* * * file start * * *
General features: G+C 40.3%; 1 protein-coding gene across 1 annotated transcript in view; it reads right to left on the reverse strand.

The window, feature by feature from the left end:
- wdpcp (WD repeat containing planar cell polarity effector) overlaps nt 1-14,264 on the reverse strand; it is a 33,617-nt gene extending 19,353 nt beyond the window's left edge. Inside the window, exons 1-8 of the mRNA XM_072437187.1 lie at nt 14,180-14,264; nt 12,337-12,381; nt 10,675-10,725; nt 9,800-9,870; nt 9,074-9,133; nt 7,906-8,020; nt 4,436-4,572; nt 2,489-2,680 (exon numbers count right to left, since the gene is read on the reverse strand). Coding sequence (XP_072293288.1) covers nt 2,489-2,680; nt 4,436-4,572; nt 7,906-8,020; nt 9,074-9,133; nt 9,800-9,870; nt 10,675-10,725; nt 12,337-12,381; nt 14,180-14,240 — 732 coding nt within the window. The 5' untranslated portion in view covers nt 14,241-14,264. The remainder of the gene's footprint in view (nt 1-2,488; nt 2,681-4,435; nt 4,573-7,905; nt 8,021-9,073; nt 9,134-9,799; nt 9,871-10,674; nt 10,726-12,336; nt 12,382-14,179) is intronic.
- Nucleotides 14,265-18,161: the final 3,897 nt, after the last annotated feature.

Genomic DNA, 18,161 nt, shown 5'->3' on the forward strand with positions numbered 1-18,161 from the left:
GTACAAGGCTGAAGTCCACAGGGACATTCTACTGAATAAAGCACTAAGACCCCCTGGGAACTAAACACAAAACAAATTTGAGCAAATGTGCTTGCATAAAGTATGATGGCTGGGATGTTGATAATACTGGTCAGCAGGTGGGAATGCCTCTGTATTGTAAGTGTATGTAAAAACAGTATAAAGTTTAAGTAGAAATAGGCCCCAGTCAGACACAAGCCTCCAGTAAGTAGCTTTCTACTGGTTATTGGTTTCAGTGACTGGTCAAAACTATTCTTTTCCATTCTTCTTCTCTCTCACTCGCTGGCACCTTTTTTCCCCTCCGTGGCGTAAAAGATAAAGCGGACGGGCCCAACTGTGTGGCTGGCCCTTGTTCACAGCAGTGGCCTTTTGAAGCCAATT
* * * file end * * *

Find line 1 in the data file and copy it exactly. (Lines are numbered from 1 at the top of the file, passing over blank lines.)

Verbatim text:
General features: G+C 40.3%; 1 protein-coding gene across 1 annotated transcript in view; it reads right to left on the reverse strand.